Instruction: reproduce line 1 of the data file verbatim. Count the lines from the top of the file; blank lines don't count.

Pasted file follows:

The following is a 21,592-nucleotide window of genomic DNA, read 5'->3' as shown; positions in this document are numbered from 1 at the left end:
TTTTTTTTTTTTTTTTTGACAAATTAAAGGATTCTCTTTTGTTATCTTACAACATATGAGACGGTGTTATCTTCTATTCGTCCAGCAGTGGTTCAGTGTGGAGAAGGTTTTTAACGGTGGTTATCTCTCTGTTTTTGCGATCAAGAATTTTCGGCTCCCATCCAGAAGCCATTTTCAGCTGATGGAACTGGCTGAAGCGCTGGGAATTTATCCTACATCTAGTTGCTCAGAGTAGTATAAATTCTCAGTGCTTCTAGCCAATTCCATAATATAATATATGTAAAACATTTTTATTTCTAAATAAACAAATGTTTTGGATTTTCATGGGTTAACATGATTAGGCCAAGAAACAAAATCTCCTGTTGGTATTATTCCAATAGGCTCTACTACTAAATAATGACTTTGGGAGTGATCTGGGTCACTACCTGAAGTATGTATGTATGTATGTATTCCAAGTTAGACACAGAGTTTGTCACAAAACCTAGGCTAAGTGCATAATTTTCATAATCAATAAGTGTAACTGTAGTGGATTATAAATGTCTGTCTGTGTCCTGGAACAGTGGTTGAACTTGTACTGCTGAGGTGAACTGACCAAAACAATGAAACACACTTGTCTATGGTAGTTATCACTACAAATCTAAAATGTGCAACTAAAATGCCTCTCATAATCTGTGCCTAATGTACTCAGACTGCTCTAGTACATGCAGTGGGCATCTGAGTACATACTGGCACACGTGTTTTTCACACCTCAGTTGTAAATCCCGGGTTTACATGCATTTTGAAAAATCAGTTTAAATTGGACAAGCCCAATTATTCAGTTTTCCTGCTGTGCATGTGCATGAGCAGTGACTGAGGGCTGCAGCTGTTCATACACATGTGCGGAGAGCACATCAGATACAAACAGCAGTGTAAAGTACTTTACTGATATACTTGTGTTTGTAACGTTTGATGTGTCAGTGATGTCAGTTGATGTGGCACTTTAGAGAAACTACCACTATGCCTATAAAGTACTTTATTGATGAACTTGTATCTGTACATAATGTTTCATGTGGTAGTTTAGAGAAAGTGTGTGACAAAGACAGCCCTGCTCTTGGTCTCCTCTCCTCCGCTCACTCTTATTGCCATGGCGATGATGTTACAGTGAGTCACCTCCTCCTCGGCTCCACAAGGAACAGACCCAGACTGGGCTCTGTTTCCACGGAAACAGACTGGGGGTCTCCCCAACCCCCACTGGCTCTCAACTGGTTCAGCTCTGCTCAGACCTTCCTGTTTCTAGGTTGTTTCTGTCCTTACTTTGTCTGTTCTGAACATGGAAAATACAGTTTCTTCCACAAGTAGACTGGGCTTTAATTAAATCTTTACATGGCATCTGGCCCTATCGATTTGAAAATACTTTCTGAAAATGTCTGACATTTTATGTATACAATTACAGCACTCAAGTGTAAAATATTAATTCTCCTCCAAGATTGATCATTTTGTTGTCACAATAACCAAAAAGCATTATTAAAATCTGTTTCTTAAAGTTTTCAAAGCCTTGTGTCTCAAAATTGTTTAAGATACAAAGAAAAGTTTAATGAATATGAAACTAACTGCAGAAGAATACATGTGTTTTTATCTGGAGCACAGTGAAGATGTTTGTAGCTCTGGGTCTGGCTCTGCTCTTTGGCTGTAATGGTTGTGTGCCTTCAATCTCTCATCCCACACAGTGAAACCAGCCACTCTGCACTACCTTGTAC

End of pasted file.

The following is a 21,592-nucleotide window of genomic DNA, read 5'->3' as shown; positions in this document are numbered from 1 at the left end: